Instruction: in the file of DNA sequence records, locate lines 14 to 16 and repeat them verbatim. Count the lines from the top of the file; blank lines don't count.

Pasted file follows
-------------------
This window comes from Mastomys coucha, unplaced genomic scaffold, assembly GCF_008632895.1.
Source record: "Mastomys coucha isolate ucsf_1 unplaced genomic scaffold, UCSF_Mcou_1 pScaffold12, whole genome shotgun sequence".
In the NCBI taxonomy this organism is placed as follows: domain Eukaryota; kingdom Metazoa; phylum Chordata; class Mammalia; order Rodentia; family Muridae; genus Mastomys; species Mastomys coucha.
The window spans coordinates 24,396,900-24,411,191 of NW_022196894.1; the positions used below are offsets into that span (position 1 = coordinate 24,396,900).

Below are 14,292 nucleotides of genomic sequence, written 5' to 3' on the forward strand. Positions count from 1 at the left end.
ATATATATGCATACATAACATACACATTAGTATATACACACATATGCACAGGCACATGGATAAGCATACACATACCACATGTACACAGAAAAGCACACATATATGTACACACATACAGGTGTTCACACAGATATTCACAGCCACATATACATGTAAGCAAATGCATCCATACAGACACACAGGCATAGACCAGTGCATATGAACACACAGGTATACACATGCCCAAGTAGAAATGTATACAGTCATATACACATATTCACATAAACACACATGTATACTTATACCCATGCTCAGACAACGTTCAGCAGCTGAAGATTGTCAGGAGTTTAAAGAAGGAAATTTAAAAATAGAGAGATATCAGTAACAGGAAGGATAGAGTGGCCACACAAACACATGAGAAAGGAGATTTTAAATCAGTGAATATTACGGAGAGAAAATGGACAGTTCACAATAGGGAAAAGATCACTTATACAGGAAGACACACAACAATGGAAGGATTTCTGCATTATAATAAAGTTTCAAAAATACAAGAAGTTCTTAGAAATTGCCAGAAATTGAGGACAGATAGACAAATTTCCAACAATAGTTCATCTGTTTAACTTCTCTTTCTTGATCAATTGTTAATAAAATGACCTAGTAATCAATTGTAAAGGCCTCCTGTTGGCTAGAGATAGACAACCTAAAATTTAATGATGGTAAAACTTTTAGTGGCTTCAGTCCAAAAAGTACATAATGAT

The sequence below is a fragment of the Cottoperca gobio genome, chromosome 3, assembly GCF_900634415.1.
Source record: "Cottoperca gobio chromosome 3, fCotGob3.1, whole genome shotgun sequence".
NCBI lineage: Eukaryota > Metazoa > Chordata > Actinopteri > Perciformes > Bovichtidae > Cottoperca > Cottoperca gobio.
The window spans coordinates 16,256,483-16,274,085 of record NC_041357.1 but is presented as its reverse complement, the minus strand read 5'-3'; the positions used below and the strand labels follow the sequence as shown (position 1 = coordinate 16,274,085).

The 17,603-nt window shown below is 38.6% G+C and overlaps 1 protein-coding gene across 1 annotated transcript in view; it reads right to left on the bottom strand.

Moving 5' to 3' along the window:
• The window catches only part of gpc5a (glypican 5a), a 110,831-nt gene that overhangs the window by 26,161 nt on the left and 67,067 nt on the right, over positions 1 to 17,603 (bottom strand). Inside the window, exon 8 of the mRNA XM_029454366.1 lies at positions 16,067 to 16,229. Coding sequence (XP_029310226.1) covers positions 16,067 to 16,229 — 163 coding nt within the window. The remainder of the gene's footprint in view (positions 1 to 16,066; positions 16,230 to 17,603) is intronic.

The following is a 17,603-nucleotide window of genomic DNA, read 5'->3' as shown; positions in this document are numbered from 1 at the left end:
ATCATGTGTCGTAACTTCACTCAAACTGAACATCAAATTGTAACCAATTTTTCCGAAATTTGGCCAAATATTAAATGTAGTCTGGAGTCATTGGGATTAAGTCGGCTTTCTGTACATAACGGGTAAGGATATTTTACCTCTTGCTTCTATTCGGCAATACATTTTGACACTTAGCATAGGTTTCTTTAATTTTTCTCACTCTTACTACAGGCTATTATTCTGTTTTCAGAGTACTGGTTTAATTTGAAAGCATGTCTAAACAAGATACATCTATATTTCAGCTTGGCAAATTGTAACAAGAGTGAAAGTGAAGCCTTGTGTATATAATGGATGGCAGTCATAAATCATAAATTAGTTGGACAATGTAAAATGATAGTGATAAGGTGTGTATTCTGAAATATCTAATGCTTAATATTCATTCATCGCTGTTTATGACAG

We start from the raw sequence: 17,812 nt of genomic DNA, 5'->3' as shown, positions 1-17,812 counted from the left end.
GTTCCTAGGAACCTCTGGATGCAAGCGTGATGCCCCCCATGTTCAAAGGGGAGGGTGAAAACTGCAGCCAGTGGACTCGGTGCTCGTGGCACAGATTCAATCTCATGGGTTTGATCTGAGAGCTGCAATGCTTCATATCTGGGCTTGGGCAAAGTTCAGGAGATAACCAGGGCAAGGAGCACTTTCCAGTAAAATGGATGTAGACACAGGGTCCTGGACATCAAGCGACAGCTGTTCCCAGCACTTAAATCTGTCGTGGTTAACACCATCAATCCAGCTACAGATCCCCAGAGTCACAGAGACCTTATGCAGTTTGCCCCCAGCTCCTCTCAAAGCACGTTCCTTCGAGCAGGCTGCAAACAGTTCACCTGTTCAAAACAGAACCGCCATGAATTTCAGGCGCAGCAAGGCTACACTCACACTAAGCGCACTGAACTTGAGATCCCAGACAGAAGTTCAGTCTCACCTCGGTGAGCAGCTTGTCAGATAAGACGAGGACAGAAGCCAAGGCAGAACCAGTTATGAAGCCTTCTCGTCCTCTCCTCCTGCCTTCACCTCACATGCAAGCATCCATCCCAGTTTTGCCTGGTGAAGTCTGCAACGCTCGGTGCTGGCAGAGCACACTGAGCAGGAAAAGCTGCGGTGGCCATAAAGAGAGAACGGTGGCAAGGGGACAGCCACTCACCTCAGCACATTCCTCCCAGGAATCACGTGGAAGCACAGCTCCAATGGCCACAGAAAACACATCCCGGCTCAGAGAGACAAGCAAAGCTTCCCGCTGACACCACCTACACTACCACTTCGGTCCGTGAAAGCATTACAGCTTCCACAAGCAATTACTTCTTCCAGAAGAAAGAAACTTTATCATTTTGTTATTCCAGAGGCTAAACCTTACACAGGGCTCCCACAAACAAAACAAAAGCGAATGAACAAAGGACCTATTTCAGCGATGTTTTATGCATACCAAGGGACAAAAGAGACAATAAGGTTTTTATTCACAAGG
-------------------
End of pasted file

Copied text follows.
The following is a 17,603-nucleotide window of genomic DNA, read 5'->3' as shown; positions in this document are numbered from 1 at the left end:
ATCATGTGTCGTAACTTCACTCAAACTGAACATCAAATTGTAACCAATTTTTCCGAAATTTGGCCAAATATTAAATGTAGTCTGGAGTCATTGGGATTAAGTCGGCTTTCTGTACATAACGGGTAAGGATATTTTACCTCTTGCTTCTATTCGGCAATACATTTTGACACTTAGCATAGGTTTCTTTAATTTTTCTCACTCTTACTACAGGCTATTATTCTGTTTTCAGAGTACTGGTTTAATTTGAAAGCATGTCTAAACAAGATACATCTATATTTCAGCTTGGCAAATTGTAACAAGAGTGAAAGTGAAGCCTTGTGTATATAATGGATGGCAGTCATAAATCATAAATTAGTTGGACAATGTAAAATGATAGTGATAAGGTGTGTATTCTGAAATATCTAATGCTTAATATTCATTCATCGCTGTTTATGACAG

We start from the raw sequence: 17,812 nt of genomic DNA, 5'->3' as shown, positions 1-17,812 counted from the left end.